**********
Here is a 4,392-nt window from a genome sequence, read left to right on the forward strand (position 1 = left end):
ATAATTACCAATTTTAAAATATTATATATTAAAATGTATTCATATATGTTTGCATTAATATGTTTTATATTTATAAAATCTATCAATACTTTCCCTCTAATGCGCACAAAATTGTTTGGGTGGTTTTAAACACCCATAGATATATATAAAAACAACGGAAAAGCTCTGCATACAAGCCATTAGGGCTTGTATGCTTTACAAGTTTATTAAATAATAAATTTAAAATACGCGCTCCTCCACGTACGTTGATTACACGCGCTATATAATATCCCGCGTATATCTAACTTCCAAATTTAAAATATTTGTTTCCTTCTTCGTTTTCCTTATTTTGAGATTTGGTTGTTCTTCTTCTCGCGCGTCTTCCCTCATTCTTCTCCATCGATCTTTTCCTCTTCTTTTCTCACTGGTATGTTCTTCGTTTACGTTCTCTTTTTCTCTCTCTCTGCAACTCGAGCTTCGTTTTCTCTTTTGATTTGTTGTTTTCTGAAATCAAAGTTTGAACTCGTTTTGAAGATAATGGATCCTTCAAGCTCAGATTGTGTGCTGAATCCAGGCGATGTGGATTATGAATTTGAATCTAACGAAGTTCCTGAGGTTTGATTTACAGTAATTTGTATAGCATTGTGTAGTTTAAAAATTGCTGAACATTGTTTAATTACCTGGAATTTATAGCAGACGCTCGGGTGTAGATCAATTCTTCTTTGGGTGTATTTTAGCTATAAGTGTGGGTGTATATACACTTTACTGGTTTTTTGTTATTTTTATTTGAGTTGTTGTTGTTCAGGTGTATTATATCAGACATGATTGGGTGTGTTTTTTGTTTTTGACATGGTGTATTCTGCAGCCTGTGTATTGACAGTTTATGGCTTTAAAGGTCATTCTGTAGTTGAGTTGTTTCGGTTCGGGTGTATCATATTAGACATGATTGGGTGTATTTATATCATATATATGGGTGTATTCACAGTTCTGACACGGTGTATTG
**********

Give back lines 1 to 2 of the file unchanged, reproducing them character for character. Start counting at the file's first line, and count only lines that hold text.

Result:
Here is a 4,392-nt window from a genome sequence, read left to right on the forward strand (position 1 = left end):
ATAATTACCAATTTTAAAATATTATATATTAAAATGTATTCATATATGTTTGCATTAATATGTTTTATATTTATAAAATCTATCAATACTTTCCCTCTAATGCGCACAAAATTGTTTGGGTGGTTTTAAACACCCATAGATATATATAAAAACAACGGAAAAGCTCTGCATACAAGCCATTAGGGCTTGTATGCTTTACAAGTTTATTAAATAATAAATTTAAAATACGCGCTCCTCCACGTACGTTGATTACACGCGCTATATAATATCCCGCGTATATCTAACTTCCAAATTTAAAATATTTGTTTCCTTCTTCGTTTTCCTTATTTTGAGATTTGGTTGTTCTTCTTCTCGCGCGTCTTCCCTCATTCTTCTCCATCGATCTTTTCCTCTTCTTTTCTCACTGGTATGTTCTTCGTTTACGTTCTCTTTTTCTCTCTCTCTGCAACTCGAGCTTCGTTTTCTCTTTTGATTTGTTGTTTTCTGAAATCAAAGTTTGAACTCGTTTTGAAGATAATGGATCCTTCAAGCTCAGATTGTGTGCTGAATCCAGGCGATGTGGATTATGAATTTGAATCTAACGAAGTTCCTGAGGTTTGATTTACAGTAATTTGTATAGCATTGTGTAGTTTAAAAATTGCTGAACATTGTTTAATTACCTGGAATTTATAGCAGACGCTCGGGTGTAGATCAATTCTTCTTTGGGTGTATTTTAGCTATAAGTGTGGGTGTATATACACTTTACTGGTTTTTTGTTATTTTTATTTGAGTTGTTGTTGTTCAGGTGTATTATATCAGACATGATTGGGTGTGTTTTTTGTTTTTGACATGGTGTATTCTGCAGCCTGTGTATTGACAGTTTATGGCTTTAAAGGTCATTCTGTAGTTGAGTTGTTTCGGTTCGGGTGTATCATATTAGACATGATTGGGTGTATTTATATCATATATATGGGTGTATTCACAGTTCTGACACGGTGTATTG